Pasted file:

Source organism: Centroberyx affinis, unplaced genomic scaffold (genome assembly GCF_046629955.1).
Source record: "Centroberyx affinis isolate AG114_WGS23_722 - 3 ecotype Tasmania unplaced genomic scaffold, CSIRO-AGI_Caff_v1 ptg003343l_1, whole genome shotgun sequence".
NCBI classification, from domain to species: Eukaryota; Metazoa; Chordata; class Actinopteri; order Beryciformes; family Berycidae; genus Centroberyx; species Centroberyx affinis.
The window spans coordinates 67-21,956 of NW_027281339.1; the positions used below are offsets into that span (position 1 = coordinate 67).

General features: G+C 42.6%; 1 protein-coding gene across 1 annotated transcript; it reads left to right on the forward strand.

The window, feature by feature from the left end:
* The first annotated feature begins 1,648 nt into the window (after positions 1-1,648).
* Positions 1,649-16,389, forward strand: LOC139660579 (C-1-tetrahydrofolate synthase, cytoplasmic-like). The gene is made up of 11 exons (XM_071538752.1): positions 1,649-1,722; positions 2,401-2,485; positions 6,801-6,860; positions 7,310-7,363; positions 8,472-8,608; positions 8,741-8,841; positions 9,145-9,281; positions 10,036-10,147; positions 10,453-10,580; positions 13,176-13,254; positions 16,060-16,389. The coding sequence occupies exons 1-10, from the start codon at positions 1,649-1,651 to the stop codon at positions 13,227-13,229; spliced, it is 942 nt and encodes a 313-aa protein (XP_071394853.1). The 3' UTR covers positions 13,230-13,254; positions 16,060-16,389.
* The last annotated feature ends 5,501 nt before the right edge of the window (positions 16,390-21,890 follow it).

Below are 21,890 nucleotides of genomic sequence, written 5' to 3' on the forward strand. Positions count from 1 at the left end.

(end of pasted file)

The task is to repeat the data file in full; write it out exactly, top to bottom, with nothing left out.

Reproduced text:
Source organism: Centroberyx affinis, unplaced genomic scaffold (genome assembly GCF_046629955.1).
Source record: "Centroberyx affinis isolate AG114_WGS23_722 - 3 ecotype Tasmania unplaced genomic scaffold, CSIRO-AGI_Caff_v1 ptg003343l_1, whole genome shotgun sequence".
NCBI classification, from domain to species: Eukaryota; Metazoa; Chordata; class Actinopteri; order Beryciformes; family Berycidae; genus Centroberyx; species Centroberyx affinis.
The window spans coordinates 67-21,956 of NW_027281339.1; the positions used below are offsets into that span (position 1 = coordinate 67).

General features: G+C 42.6%; 1 protein-coding gene across 1 annotated transcript; it reads left to right on the forward strand.

The window, feature by feature from the left end:
* The first annotated feature begins 1,648 nt into the window (after positions 1-1,648).
* Positions 1,649-16,389, forward strand: LOC139660579 (C-1-tetrahydrofolate synthase, cytoplasmic-like). The gene is made up of 11 exons (XM_071538752.1): positions 1,649-1,722; positions 2,401-2,485; positions 6,801-6,860; positions 7,310-7,363; positions 8,472-8,608; positions 8,741-8,841; positions 9,145-9,281; positions 10,036-10,147; positions 10,453-10,580; positions 13,176-13,254; positions 16,060-16,389. The coding sequence occupies exons 1-10, from the start codon at positions 1,649-1,651 to the stop codon at positions 13,227-13,229; spliced, it is 942 nt and encodes a 313-aa protein (XP_071394853.1). The 3' UTR covers positions 13,230-13,254; positions 16,060-16,389.
* The last annotated feature ends 5,501 nt before the right edge of the window (positions 16,390-21,890 follow it).

Below are 21,890 nucleotides of genomic sequence, written 5' to 3' on the forward strand. Positions count from 1 at the left end.